Among the numerous types of welding processes, manual metal arc (MMA) and gas metal arc (GMA) welding are two types commonly used in the workplace. Welding processes that use SS wire produce fumes that contain carcinogenic metals such as chromium (Cr) and nickel (Ni). Welding fume from MS wire primarily consists of iron (Fe) with a lesser amount of manganese (Mn), but no Cr or Ni. In addition, fumes from MMA-SS wire yield more water-soluble metals in suspension than GMA-SS or GMA-MS fumes and consequently, in animal models, induced a more potent acute lung toxicity [9, 10].

In this investigation, we used lung tumor susceptible A/J mice, a common animal model for lung carcinogenesis studies. Compared to the essentially lung tumor resistant C57BL/6J strain, A/J mice exhibit high susceptibility to spontaneous and chemically induced lung tumors [11]. Further, the lung tumors in the A/J mouse display many morphological, histopathological, and molecular similarities to human pulmonary adenocarcinomas, which makes them a relevant model for lung cancer research [12, 13].

Our first objective was to characterize the potential of welding fumes of different metal compositions, or components thereof, to cause acute lung toxicity in lung tumor susceptible (A/J) and resistant (C57BL/6J) mice. We rationalized that this direct strain comparison would be invaluable for interpretation of our second objective which was to determine the tumorigenic potential of these different welding fumes in the susceptible A/J mouse model.


Bronchoalveolar lavage (BAL) findings 2 days after exposure: GMA-MS and GMA-SS

GMA-MS welding fume caused a similar degree of lung cell death (measured as lactate dehydrogenase activity [LDH]) in both strains and no significant epithelial damage (measured as albumin) compared to the corresponding sham (Table 1). The recovered BAL % polymorphonuclear leukocytes (PMN) was two-fold greater in the A/J compared to the C57BL/6J strain while lymphocytes were not elevated in response to this fume in either strain. GMA-SS exposure was more toxic to the A/J than the GMA-MS fume. Significant lung epithelial damage and cell death occurred in both strains with the A/J having a ~1.7 fold greater response. The %PMN was markedly higher in the A/J strain (44%) versus the C57BL/6J (9%) and lymphocytes were equally elevated in both strains. No strain differences were found for increased macrophage/monocytes in the BAL, but a significant increase in number was observed for the C57BL/6J strain following GMA-SS exposure only (data not shown).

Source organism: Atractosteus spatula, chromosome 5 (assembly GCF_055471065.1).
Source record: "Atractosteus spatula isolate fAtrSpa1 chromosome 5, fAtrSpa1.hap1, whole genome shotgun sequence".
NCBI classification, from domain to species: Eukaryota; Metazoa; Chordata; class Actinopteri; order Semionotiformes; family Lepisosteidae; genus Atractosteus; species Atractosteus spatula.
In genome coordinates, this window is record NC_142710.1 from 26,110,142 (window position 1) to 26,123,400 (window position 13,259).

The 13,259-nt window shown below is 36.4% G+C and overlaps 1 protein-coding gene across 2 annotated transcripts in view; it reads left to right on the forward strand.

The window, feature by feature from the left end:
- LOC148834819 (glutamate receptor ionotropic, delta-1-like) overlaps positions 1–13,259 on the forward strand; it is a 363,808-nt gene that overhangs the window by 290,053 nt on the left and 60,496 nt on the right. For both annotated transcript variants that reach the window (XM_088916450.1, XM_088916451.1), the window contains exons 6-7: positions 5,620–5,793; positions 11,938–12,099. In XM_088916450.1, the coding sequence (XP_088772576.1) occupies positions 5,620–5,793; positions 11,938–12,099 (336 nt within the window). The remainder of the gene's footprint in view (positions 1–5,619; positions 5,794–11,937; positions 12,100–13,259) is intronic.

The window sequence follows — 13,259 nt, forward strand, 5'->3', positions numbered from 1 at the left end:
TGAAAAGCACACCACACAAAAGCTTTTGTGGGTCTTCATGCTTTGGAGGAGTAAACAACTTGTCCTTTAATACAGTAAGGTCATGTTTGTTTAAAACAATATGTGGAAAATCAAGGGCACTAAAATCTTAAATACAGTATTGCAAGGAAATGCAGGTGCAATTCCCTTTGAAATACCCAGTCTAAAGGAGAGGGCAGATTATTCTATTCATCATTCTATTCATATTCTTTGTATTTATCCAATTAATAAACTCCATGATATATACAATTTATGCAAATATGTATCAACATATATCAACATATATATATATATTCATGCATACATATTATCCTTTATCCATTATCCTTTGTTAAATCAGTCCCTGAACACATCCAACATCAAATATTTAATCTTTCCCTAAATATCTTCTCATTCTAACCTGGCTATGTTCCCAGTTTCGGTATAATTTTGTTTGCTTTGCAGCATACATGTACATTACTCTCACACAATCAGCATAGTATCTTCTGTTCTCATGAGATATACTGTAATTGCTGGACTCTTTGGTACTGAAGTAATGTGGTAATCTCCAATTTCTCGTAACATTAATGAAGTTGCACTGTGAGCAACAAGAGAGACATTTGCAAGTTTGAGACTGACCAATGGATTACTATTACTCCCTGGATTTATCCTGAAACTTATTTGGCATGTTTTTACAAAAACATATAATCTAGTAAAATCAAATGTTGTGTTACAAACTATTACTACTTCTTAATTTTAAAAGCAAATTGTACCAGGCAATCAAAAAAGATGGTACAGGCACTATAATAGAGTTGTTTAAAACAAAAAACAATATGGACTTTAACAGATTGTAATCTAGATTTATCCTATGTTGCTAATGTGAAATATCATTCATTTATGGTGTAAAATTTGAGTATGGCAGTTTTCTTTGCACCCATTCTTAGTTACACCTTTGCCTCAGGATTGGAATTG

Table 1 Bronchoalveolar lavage parameters 2 days post-exposure

BAL findings 2 days after exposure: MMA-SS and soluble chromium (S-Cr)

At 2 days post-exposure, both mouse strains had significant lung cell death and epithelial damage following MMA-SS or S-Cr exposure (Table 1). MMA-SS fume was a greater inducer of cell death in the A/J and this was also significantly greater in comparison to the MMA-SS-exposed C57BL/6J strain (~1.5 fold). LDH levels between the MMA-SS and S-Cr exposures were not different in the C57BL/6J. The A/J had significantly greater epithelial damage following MMA-SS exposure compared to the C57BL/6J strain as shown by the increased albumin in the BAL. The C57BL/6J exhibited more epithelial damage than the A/J strain following S-Cr exposure although this was not a consistent finding for other markers of toxicity in this study. Both exposures caused a significant increase in %PMN at 2 days in both mouse strains compared to the corresponding sham (Table 1). The C57BL/6J strain responded equally to both MMA-SS and S-Cr with approximately a 9% increase in BAL PMN. The C57BL/6J had ~2% increase in lymphocytes following the exposures, which was greater than both exposed A/J groups. In contrast, the A/J mice had a significantly greater response to MMA-SS (~40% PMN) but responded similarly to the C57BL/6J following S-Cr exposure (~11% PMN). Of note, although treatment effects were found for increased lung macrophage/monocytes in both strains following MMA-SS exposure, no strain differences were found for this inflammatory parameter (data not shown).